Unit 7

English 203: 
Literature of the NonWestern World 
Introduction .Explication Questions Review

Reading:   Basho, 2108-34
                      Kojima Nobuo, 2893-2919


Basho: (The Banana Tree):

Religious pilgrimages cause many of us to think of Islam with the haj to Mecca or perhaps medieval Europe with Chaucer's Canterbury Tales.  It also makes me think of Easter in New Mexico when thousands walk the highways to reach the tiny church at Chimayo.


The Japanese also go in for pilgrimages.  Millions continue to climb Mt. Fuji.  The Shinto shrine at Ise is another popular pilgrimage goal.  Basho's journey to the "deep interior" or "the far north" was nearly an ultimate pilgrimage, as we can tell by the fact that he sold his house, because he did not expect to survive the journey, which took him 2 & 1/2 years to complete.  Basho was not on vacation; his arduous journey was a religious pilgrimage.  Our text says that Basho, "like a Zen monk . . . shaved his head & donned the dark, drab garb of a cleric."  Before this Basho practiced Zen Buddhist mediation in Kyoto for over a decade.

Basho was a dedicated Buddhist.  His journal is not a travelogue.  It offers illustration of Buddhist principles, especially of the 3 basic truths about reality:

Anicca: the universe (or God) is a verb, not a noun.  Because it is a process, no shape or form or noun persists indefinitely.  Life is a journey, a pilgrimage.  The destination hardly matters.
Anatta: change/process includes you.  You are not exempt for the process of change.  You have no single, ahistorical identity (no soul, no ego) that can persist for long.  You are a traveler through life without permanent attachments of any kind. You have no home, no relatives.  You "have" perceptions; or rather you are a temporal series of perceptions.
Dukkha: in our deluded state we believe that our ego is stable & exempt from change & that it can possess relationships, money, experiences, etc. for eternity.  Because this is impossible, we experience life as disappointing, as suffering.  The pattern of Basho's journey is a struggle to reach some religious or cultural site only to find that it is lost, forgotten, & eroded by time:  "We hear about many places celebrated in verse since antiquity, most of them have vanished with the passing of time" (2120).  You cannot reach any stable, sheltered place or goal in this world governed by anicca.
Buddhist Outlook:
The goal is to deeply understand the 3 principles. Intellectually understanding them is inadequate. When one profoundly understands them, one no longer suffers, because the illusion of a stable ego that feels it must be in control of events & must be defended through moral behavior & talk that idea is gone. One is simply attentive to immediate perceptions, to reality, instead of being addicted to abstract & illusory social games.  One is simply a tourist in life, enjoying the sites, but forever moving on.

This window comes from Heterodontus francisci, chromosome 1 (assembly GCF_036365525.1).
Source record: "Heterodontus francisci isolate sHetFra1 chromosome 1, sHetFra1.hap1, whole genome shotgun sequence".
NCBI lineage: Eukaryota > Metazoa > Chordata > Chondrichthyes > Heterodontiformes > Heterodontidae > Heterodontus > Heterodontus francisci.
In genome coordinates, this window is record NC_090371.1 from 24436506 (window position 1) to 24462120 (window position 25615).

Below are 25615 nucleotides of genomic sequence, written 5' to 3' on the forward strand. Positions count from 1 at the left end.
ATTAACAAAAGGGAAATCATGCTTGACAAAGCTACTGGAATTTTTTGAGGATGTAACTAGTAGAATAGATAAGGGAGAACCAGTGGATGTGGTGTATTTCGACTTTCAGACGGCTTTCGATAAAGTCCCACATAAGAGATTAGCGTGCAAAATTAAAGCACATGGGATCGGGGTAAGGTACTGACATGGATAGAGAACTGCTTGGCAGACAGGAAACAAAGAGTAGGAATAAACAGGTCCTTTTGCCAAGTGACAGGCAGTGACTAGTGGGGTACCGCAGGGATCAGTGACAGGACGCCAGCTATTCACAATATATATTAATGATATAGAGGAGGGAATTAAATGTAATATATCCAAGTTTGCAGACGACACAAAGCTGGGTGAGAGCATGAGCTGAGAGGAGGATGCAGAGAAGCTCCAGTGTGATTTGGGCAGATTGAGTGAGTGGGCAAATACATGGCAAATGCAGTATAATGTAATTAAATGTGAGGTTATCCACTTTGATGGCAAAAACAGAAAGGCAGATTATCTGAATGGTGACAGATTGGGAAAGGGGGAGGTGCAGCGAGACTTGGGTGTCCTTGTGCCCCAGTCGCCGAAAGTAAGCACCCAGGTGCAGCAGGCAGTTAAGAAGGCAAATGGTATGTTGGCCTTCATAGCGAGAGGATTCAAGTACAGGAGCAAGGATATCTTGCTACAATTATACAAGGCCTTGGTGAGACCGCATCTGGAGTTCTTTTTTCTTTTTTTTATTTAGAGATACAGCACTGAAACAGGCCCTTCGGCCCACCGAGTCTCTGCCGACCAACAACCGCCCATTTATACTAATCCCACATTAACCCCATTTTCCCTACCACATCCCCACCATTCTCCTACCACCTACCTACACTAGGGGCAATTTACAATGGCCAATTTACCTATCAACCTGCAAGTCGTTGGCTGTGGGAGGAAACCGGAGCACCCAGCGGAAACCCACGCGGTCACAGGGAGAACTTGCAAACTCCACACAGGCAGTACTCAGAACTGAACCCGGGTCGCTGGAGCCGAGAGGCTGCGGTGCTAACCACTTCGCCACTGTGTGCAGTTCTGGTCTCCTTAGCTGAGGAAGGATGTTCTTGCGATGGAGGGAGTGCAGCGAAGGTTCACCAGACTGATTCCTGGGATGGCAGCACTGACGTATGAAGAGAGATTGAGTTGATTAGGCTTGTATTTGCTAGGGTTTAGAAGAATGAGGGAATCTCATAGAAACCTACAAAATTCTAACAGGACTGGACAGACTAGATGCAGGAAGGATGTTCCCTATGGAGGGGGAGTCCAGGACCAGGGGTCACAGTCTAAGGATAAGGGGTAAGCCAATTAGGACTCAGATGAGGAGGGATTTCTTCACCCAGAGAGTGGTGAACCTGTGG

The Japanese synonym for dukkha is sabi, which also means loneliness, disappointment, emptiness.  Japanese literary art, especially poetry, is often dedicated to producing this feeling.  Why?  Because the Japanese are Buddhist & as such they understand that this is the human condition or the condition of unenlightened life. Many poems by Basho's evoke sabi.

Kojima Nobuo:

The theme of this story is pretty obvious: how can Japan "walk" (cf. walking the path of Dao) after the defeat of WW2 & the American occupation?  This is not a classic story of colonialism.  The Nigerian writer, Chinua Achebe, will present that paradigm in his novel Things Fall Apart.  Kojima illustrates the Japanese experience, not of colonization, but occupation for a few years after the military defeat of 1945.  The most obvious similarity is the feeling that one's indigenous culture has failed & is judged to be inadequate by the conquerors. Military tactics have failed the Japanese.  Consequently Nobuo's characters feel that it is futile to resist the foreigners directly or violently.  The Japanese have to somehow "walk" the American road even in high heels or barefoot & blistered.

Kojima's story is representative of a historic concern in Japan that dated from the middle of the 19th c. when the American Admiral Perry "opened" Japan to the world by military intimidation.  Japan's great writers of the last century frequently pursued the theme of "what makes us Japanese" or "what does it mean to be Japanese."

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